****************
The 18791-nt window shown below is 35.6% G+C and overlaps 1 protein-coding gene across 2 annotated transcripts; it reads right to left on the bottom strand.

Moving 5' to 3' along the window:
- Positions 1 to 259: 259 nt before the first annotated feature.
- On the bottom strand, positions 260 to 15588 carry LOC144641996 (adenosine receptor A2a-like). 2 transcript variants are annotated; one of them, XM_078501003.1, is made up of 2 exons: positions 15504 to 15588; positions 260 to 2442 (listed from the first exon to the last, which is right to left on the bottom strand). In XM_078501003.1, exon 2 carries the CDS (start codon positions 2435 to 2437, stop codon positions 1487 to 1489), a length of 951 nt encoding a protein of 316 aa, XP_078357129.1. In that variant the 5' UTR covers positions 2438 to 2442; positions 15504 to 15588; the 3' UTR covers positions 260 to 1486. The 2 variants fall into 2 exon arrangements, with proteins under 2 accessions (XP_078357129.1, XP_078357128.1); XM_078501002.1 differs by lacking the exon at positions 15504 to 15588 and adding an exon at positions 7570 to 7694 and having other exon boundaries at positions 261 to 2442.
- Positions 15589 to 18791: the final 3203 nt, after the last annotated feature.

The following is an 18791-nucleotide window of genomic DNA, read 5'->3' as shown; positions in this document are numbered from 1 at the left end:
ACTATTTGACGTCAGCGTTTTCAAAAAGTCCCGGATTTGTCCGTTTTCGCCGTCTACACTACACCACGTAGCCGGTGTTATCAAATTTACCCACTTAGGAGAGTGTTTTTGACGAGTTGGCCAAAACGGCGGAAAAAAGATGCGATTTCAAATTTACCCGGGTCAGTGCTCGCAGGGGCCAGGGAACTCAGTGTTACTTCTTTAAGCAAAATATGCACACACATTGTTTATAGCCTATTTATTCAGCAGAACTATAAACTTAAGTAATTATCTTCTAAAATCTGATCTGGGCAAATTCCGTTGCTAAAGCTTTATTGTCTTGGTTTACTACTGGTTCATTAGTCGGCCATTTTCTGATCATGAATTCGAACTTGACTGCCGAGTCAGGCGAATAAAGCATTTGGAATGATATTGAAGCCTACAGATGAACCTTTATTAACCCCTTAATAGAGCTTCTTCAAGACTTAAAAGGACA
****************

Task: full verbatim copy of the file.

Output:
The 18791-nt window shown below is 35.6% G+C and overlaps 1 protein-coding gene across 2 annotated transcripts; it reads right to left on the bottom strand.

Moving 5' to 3' along the window:
- Positions 1 to 259: 259 nt before the first annotated feature.
- On the bottom strand, positions 260 to 15588 carry LOC144641996 (adenosine receptor A2a-like). 2 transcript variants are annotated; one of them, XM_078501003.1, is made up of 2 exons: positions 15504 to 15588; positions 260 to 2442 (listed from the first exon to the last, which is right to left on the bottom strand). In XM_078501003.1, exon 2 carries the CDS (start codon positions 2435 to 2437, stop codon positions 1487 to 1489), a length of 951 nt encoding a protein of 316 aa, XP_078357129.1. In that variant the 5' UTR covers positions 2438 to 2442; positions 15504 to 15588; the 3' UTR covers positions 260 to 1486. The 2 variants fall into 2 exon arrangements, with proteins under 2 accessions (XP_078357129.1, XP_078357128.1); XM_078501002.1 differs by lacking the exon at positions 15504 to 15588 and adding an exon at positions 7570 to 7694 and having other exon boundaries at positions 261 to 2442.
- Positions 15589 to 18791: the final 3203 nt, after the last annotated feature.

The following is an 18791-nucleotide window of genomic DNA, read 5'->3' as shown; positions in this document are numbered from 1 at the left end:
ACTATTTGACGTCAGCGTTTTCAAAAAGTCCCGGATTTGTCCGTTTTCGCCGTCTACACTACACCACGTAGCCGGTGTTATCAAATTTACCCACTTAGGAGAGTGTTTTTGACGAGTTGGCCAAAACGGCGGAAAAAAGATGCGATTTCAAATTTACCCGGGTCAGTGCTCGCAGGGGCCAGGGAACTCAGTGTTACTTCTTTAAGCAAAATATGCACACACATTGTTTATAGCCTATTTATTCAGCAGAACTATAAACTTAAGTAATTATCTTCTAAAATCTGATCTGGGCAAATTCCGTTGCTAAAGCTTTATTGTCTTGGTTTACTACTGGTTCATTAGTCGGCCATTTTCTGATCATGAATTCGAACTTGACTGCCGAGTCAGGCGAATAAAGCATTTGGAATGATATTGAAGCCTACAGATGAACCTTTATTAACCCCTTAATAGAGCTTCTTCAAGACTTAAAAGGACA